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‘My dad was an engineer, but no one could convince me that engineering was what I should do.’

October 3, 2016
Amy LernerAssociate Professor of Biomedical Engineering Amy Lerner. (University photo / J. Adam Fenster)

Amy Lerner, associate professor of biomedical engineering is among one of the 2016 recipients of the Goergen Awards for Excellence in Undergraduate Teaching.

I didn’t start in engineering. My dad was an engineer, but no one could convince me that engineering was what I should do. I majored in textile design at Cornell and worked for four years designing the Shuttle space suit for a company in Delaware called ILC Dover. While I was doing that, I thought, “This is engineering. I’d like to do that.” So I went to the University of Delaware for my engineering degree and discovered biomedical engineering. And I realized you could do that for a day job.

The first thing I ask freshmen is, “Why are you here? What does BME mean to you?”

One of the things I advise students  is to look 10 years ahead. What are they thinking they want to do? Look at the job postings—not the ones you want tomorrow but the ones you want to become qualified for down the road. Some students try to do too much at once. You have 10 years to get there.

When I’m teaching, I work hard to present the work [in the context of a real problem that someone needs a solution to]. That’s the heart of our senior design program.

In biomedical engineering, we felt that to prepare students for the challenges they’re going to face in the future, they have to work with a real customer with a real problem. The students must learn to solve the problem and tactfully deal with a customer who might have unrealistic expectations.

Good design comes from good failures. We’re floating 16 different projects this year, and we believe in Edison’s philosophy: “I have not failed. I’ve just found 10,000 ways it won’t work.”

We don’t expect 100 percent success from projects. We expect 100 percent improvement from students. It’s great when we get a product out the door. But I’m getting a product out the door every time we graduate a student.

MonoMano is one of the more exciting projects we’ve had. It’s a company that sells adaptive cycling equipment for stroke victims and amputees, and it’s another example of me throwing a challenge at students and them proving me wrong.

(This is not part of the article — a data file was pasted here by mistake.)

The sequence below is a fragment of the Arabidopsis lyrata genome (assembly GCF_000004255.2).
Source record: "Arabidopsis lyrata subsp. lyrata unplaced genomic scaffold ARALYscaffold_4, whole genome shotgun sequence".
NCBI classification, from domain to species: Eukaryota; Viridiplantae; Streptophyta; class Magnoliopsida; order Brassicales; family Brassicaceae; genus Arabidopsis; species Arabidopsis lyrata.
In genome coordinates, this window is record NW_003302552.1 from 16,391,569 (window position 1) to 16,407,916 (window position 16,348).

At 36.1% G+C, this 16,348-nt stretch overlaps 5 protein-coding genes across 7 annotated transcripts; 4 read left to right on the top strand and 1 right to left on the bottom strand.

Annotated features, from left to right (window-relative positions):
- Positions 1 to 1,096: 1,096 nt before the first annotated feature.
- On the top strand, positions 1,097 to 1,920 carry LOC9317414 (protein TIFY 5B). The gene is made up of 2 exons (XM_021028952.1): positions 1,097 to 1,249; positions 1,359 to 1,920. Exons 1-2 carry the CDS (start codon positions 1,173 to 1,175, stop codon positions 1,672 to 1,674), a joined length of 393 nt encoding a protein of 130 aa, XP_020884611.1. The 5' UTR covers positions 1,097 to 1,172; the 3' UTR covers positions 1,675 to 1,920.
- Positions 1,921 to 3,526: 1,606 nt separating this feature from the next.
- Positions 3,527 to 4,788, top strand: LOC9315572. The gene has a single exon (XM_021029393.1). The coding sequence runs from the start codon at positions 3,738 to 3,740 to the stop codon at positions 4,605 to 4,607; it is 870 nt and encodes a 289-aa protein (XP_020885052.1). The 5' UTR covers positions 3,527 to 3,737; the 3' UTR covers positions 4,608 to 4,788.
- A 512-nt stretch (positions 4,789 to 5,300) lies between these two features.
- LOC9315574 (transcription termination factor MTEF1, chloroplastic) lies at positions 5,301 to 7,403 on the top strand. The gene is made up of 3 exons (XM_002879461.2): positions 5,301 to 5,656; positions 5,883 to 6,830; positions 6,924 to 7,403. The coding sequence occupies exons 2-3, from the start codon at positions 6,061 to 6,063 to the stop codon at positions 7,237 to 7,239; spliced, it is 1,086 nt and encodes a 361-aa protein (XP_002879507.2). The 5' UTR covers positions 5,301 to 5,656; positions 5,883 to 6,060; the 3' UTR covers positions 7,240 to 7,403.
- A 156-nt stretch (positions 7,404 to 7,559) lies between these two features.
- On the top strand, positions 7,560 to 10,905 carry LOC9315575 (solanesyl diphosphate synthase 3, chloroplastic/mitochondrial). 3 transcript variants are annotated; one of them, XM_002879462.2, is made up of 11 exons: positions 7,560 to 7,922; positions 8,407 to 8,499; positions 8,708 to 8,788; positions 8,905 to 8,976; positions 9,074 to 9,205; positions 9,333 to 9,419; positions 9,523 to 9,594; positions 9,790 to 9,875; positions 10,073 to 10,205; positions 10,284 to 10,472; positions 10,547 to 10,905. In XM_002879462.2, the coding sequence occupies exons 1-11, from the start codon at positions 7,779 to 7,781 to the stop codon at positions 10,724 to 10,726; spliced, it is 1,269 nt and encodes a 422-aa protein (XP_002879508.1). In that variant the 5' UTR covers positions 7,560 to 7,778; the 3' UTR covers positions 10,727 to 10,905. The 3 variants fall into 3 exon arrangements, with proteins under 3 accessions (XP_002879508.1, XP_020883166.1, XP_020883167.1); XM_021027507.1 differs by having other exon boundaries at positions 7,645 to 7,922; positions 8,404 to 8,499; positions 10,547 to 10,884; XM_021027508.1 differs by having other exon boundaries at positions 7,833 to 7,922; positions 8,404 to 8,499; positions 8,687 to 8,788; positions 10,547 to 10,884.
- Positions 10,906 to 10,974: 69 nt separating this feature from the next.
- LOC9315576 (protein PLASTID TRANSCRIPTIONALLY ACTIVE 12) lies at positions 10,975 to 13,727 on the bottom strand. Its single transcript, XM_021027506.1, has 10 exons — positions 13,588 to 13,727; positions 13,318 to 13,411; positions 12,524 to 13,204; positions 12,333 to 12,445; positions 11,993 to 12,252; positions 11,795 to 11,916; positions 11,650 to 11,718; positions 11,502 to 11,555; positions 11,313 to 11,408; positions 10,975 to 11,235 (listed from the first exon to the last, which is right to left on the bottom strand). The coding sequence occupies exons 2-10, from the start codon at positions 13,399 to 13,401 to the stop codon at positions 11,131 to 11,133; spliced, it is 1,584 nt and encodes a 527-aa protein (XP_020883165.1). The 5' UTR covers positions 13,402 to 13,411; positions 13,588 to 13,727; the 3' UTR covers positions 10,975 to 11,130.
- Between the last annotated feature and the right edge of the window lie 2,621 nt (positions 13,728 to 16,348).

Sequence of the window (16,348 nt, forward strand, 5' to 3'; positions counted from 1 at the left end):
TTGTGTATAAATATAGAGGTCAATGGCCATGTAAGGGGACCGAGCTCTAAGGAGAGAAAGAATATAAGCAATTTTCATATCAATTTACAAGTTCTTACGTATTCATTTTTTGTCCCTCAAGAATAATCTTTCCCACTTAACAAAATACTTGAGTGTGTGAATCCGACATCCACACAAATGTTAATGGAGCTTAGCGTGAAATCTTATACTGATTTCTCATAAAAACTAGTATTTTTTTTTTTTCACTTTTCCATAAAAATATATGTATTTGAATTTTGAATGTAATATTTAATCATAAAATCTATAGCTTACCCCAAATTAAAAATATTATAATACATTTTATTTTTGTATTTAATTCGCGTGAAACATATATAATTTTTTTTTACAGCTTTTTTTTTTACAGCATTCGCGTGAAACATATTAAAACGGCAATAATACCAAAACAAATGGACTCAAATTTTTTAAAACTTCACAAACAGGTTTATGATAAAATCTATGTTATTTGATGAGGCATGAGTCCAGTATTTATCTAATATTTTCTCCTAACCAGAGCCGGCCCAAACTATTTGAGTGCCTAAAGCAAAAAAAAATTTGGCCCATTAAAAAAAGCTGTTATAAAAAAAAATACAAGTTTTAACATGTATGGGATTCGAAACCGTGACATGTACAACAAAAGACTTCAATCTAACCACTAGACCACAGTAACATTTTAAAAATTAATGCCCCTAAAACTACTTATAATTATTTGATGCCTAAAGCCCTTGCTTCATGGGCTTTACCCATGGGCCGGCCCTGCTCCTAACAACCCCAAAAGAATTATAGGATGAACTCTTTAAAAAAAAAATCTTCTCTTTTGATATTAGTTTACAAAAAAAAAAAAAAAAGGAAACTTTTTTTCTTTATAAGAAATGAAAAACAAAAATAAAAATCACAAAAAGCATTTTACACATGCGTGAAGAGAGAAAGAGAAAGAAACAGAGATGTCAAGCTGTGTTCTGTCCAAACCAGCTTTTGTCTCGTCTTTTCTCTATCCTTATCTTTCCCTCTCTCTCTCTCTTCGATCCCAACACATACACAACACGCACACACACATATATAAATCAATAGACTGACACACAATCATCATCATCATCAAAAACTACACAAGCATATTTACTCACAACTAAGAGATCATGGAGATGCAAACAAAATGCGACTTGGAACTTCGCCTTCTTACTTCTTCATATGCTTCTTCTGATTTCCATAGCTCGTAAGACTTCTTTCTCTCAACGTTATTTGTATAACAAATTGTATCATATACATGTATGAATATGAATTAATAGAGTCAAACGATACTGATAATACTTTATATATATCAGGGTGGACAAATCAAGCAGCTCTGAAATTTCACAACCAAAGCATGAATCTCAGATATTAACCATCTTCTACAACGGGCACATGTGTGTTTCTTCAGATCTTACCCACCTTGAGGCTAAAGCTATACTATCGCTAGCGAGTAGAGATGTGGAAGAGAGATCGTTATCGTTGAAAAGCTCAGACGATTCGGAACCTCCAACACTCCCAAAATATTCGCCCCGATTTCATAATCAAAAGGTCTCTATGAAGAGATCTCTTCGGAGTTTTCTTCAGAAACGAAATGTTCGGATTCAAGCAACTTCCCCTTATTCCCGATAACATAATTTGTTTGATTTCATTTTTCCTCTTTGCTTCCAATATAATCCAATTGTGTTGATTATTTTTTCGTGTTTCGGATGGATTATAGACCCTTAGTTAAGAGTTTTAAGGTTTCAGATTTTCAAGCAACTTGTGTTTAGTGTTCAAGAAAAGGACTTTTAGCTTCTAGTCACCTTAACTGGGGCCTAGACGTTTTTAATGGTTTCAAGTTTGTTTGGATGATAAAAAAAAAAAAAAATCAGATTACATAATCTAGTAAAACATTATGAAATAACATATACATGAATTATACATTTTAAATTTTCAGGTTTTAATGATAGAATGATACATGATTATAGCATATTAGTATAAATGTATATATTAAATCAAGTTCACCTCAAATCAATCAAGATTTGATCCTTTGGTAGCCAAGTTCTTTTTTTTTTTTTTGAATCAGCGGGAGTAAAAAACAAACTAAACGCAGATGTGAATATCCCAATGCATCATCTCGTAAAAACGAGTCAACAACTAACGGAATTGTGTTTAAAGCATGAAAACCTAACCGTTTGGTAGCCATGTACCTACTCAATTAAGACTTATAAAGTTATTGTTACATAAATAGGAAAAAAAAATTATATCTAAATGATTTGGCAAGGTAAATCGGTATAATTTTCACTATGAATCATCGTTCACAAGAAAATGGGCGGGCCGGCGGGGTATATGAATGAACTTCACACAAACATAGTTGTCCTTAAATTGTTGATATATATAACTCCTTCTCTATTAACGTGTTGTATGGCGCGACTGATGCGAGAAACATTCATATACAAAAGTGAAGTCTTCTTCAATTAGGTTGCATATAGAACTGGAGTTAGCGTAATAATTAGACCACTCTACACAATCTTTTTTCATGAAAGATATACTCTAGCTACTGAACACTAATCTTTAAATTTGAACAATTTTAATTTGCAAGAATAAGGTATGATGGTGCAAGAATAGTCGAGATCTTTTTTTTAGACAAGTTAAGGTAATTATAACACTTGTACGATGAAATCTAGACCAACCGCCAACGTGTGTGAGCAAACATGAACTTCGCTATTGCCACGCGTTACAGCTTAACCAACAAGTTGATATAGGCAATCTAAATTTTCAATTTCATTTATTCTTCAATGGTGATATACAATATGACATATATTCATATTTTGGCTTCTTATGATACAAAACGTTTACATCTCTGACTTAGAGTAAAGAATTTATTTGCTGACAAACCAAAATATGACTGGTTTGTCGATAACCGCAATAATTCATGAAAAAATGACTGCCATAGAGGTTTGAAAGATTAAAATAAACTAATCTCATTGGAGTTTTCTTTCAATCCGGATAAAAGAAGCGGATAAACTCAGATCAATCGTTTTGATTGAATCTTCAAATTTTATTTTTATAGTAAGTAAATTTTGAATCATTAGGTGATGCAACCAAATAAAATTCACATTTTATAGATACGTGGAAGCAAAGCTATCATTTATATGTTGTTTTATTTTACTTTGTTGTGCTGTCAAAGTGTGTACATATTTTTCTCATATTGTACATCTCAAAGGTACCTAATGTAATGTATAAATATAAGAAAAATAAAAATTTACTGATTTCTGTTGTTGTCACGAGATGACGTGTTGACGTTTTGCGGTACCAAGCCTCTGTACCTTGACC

I said, “You know, you’re probably not going to do anything with this, so let’s give it away. Put it on the web and give it away. I’m tired of having these ideas sit on a shelf.” I told them that on a Thursday. On Monday morning, they told me they were starting a company and applying to different business competitions. They proved me wrong.

There really are no right or wrong answers in my courses.

For most of the problems I pose, there is more than one answer. That’s what real engineering is, especially design. Grading is hard because you’re focusing more on the process, and whether the student can present it well, rather than if they got the right answer.

Keeping in touch with alumni is great pride and great fun. It’s helpful and inspiring to our students.

One of the frustrations of the early days of the program was not having graduates in the real world we could pull back to speak to our undergraduates. We have that now. The graduates are in the real world, but they’ve sat in the students’ seats. We do a lot of Skype sessions, and some of them have resulted in jobs for our students.

Do you want to hear a funny story?

My mom was a middle-school teacher in Kenmore, a suburb of Buffalo. When Goergen Hall opened in 2007, I brought my parents. My mom saw the Bob Goergen sign. She said, “Hmmm, I wonder if he grew up in Kenmore.” I said “I have no idea, but let’s go look at his plaque.” Sure enough, Bob Goergen was in my mom’s middle school class a million years ago. She remembered the name. She said, “He was a nice boy.” I often think of that when I’m looking out at my students. You never know who’s in the classroom.

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